Кыргызстан: International Crisis Group осуждает спецслужбы за преследование
Кыргызстан: International Crisis Group осуждает спецслужбы за преследование
Opportunities and Challenges Await Kyrgyzstan’s Incoming President
Opportunities and Challenges Await Kyrgyzstan’s Incoming President

Кыргызстан: International Crisis Group осуждает спецслужбы за преследование

Международная Группа по Предотвращению Кризисов (International Crisis Group) осуждает преследование спецслужбами Кыргызстана правозащитников и других лиц, с которыми встречался один из наших сотрудников в г. Ош.  Мы также осуждаем незаконный допрос и обыск нашего сотрудника.

Государственный Комитет Национальной Безопасности Кыргызской Республики (ГКНБ)  за прошедшую неделю допросил двух правозащитников и трех других лиц, лишь потому, что они за несколько дней до этого встретились или были в контакте с сотрудником ICG.

Эти действия представляют собой открытое гонение правозащитников и других лиц за то, что они осуществляли свое право на свободу слова и собрания. Государство подрывает фундаментальные свободы своих граждан, если в нем такого рода эксперты не могут свободно встречаться и обсуждать свою деятельность.

Аналитик ICG сам стал объектом незаконного обыска и допроса сотрудниками ГКНБ г. Ош и Ошской области 17 ноября этого года. Сотрудниками ГКНБ были допущены многочисленные нарушения законодательства Кыргызстана.  Аналитик ICG был лишен доступа к адвокату. Сотрудники ГКНБ отказались представиться и назвать свой ранг.  Нашему коллеге не показали ни одного документа, санкционирующего его задержание и обыск автомобиля организации.  Его ноутбук, планшет и другие вещи были конфискованы. Сотрудники ГКНБ отказались предоставить ему какой либо официальный документ.  Многочисленные попытки адвоката ICG в Оше получить доступ к любым существующим документам по этому делу в прокуратуре Ошской области остаются тщетными.

International Crisis Group направила официальную жалобу в прокуратуру Ошской области с возражениями против нарушений законодательства Кыргызской Республики сотрудниками ГКНБ.  Мы также направили официальное обращение в администрацию президента Кыргызстана Алмазбека Атамбаева с просьбой рассмотреть законность действий ГКНБ, и сообщили о нашем беспокойстве по поводу преследования нашего сотрудника и других лиц многочисленным международным партнерам.

Организация International Crisis Group работает в сфере предотвращения и разрешения конфликтов и имеет офисы в 60 странах мира.  ICG работает в Кыргызстане с 2001 года, и наши сотрудники никогда не испытывали такой уровень гонений.  За более чем 10 лет работы, мы провели встречи с государственными лицами всех уровней, а также с дипломатами, представителями гражданского общества и другими партнерами в Кыргызстане, пытаясь лучше понять проблемы общества страны, помочь разрешить их, и предотвратить возможность будущих конфликтов.  За это время, мы написали более чем дюжину докладов по Кыргызстану, а также регулярные месячные брифинги о ситуации в стране, которые полностью доступны на нашем сайте.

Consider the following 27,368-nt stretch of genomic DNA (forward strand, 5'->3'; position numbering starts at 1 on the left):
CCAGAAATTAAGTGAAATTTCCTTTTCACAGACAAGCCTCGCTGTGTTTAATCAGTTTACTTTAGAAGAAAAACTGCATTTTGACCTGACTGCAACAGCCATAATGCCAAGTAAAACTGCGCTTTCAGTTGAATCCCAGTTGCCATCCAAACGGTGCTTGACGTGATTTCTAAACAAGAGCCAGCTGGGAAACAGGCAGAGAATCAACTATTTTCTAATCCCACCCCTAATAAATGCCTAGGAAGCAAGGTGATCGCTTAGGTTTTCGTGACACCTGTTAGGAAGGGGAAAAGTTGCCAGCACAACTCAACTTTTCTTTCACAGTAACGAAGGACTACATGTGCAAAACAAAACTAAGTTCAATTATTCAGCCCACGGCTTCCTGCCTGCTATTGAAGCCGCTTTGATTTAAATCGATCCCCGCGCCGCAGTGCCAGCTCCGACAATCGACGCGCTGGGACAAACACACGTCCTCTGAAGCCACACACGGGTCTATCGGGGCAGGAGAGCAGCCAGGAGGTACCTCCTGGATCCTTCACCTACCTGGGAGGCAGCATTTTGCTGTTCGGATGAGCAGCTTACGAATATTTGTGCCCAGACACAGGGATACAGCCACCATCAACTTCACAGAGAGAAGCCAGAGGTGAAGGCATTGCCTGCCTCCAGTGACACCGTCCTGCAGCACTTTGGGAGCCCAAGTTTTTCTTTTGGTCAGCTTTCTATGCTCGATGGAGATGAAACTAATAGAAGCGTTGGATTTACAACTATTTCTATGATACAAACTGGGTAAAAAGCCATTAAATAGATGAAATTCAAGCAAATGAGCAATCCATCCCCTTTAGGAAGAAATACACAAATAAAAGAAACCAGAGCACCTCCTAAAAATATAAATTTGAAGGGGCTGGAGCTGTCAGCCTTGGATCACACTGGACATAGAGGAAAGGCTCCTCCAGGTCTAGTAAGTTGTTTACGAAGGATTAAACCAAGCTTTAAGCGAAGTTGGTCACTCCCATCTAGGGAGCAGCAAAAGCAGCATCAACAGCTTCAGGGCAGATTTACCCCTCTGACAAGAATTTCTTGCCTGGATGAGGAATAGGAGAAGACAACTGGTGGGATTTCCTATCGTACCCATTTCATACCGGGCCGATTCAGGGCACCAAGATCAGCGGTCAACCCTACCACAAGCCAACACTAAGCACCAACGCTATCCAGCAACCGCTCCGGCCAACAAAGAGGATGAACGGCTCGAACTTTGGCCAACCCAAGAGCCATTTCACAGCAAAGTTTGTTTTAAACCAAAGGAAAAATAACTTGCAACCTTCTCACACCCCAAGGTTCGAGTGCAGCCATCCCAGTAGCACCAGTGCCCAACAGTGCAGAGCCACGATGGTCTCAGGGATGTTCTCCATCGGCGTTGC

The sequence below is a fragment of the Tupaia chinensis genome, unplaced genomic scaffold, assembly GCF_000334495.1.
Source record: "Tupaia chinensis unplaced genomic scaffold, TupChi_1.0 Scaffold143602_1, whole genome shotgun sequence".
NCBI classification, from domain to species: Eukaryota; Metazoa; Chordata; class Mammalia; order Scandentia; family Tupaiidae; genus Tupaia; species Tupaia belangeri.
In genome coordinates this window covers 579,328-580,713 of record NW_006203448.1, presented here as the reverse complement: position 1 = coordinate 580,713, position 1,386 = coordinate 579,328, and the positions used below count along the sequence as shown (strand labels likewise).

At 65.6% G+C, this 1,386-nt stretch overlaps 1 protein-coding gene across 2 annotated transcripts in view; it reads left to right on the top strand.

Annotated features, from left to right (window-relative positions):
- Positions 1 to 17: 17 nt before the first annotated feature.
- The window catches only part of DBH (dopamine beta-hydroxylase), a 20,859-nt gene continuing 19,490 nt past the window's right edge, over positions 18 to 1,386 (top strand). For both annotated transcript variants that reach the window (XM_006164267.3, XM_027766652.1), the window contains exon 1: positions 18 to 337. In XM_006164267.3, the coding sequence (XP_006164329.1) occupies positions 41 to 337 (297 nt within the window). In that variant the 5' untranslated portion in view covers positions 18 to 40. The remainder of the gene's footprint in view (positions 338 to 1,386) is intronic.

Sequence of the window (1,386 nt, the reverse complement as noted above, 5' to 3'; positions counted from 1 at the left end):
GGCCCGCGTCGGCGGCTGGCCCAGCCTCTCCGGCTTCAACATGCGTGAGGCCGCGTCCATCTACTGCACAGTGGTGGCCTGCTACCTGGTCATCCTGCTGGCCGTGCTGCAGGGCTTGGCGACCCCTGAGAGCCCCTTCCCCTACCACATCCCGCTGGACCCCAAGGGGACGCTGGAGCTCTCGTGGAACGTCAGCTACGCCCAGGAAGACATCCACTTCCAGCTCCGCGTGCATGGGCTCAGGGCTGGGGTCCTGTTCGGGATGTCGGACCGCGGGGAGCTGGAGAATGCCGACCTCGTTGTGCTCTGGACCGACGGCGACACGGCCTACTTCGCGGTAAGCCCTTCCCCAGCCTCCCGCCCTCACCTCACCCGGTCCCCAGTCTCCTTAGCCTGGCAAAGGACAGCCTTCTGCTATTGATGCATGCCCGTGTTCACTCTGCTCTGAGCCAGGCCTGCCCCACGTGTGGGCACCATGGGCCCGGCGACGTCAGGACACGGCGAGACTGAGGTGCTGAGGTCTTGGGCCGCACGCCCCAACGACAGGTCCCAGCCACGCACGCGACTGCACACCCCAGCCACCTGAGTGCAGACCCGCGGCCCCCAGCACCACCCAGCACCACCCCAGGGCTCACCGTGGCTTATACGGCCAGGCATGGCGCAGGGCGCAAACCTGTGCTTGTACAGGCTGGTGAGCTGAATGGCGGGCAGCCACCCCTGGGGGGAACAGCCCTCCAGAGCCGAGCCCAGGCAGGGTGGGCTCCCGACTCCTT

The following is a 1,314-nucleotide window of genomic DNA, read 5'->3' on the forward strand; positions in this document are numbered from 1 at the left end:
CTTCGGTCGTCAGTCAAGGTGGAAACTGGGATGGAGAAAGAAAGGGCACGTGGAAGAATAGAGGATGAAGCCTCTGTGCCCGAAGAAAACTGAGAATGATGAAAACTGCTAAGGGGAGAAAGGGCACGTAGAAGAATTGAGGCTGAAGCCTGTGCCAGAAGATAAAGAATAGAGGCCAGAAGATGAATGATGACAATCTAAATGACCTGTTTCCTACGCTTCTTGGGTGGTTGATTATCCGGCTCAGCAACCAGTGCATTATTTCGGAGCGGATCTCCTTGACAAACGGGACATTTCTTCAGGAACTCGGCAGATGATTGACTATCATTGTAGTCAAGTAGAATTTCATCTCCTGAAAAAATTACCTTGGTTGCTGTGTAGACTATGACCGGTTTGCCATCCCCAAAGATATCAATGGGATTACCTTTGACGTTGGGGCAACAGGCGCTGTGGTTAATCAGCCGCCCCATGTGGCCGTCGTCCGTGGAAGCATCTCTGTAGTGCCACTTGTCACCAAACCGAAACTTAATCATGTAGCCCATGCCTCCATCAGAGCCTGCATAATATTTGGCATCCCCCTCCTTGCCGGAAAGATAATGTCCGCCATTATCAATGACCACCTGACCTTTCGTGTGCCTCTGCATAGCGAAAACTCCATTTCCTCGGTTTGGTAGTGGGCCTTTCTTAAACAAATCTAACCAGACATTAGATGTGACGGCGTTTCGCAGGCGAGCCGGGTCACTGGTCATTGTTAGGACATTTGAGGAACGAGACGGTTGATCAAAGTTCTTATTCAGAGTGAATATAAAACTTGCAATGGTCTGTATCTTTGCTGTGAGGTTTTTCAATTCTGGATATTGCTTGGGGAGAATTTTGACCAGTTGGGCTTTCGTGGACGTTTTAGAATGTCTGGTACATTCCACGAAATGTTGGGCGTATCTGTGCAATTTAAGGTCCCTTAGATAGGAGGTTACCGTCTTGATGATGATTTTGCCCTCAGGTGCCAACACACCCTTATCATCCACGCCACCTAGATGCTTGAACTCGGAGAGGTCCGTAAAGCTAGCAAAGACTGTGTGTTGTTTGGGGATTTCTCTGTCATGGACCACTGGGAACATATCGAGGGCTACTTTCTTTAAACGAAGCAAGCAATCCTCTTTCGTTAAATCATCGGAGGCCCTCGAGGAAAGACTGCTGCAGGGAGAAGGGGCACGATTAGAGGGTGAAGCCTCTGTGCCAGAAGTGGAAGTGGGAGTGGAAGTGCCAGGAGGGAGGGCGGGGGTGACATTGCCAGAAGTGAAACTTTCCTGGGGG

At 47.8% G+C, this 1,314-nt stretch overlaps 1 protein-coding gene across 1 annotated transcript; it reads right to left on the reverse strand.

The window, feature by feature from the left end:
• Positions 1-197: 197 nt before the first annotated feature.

Бишкек/Брюссель

Presidential candidate Sooronbai Jeenbekov casts his ballot at a polling station during the presidential election in Bishkek, Kyrgyzstan October 15, 2017. REUTERS/Vladimir Pirogov

Opportunities and Challenges Await Kyrgyzstan’s Incoming President

The inauguration of Kyrgyzstan’s new president on 24 November is a tribute to the country’s parliamentary democracy. But to overcome continued vulnerability, Sooronbai Jeenbekov must manage powerful southern elites, define the role of religion in society and spearhead reconciliation with Central Asian neighbours Kazakhstan and Uzbekistan.

Sooronbai Jeenbekov will be inaugurated as Kyrgyzstan’s fifth president on 24 November, the victor of a tight, unpredictable, contested but ultimately legitimate election. The new leader, a loyal member of the ruling Social Democratic Party of Kyrgyzstan (SDPK), won 54 per cent of the vote and gained a majority in every province but Chui and Talas – the home territory of the defeated main opposition candidate Omurbek Babanov.

As president, Jeenbekov will face a number of challenges and opportunities, both at home and in Central Asia. The state Committee for National Security (GKNB) on 4 November opened an investigation against Babanov for inciting ethnic hatred based on a speech he made on 28 September in an ethnic-Uzbek area of Osh, a city in southern Kyrgyzstan’s Ferghana Valley. Babanov called on Uzbeks to defend their rights and for any Kyrgyz police officers who harassed Uzbeks to be dismissed. Some observers see the GKNB case as politically motivated.

While tensions remain high in Osh, the epicentre of violent ethnic clashes that left 400 mostly Uzbeks dead in June 2010, unrest could also occur elsewhere. Babanov travelled abroad after the campaign, but if he returns he could be arrested at the airport, raising the possibility of protests in his stronghold of Talas, a city 300km west of Bishkek. His arrest and trial would undermine Kyrgyzstan’s international credibility, lay bare the politicisation of the security services and the judiciary, and show unwillingness to tackle deep-seated inter-ethnic issues in the south.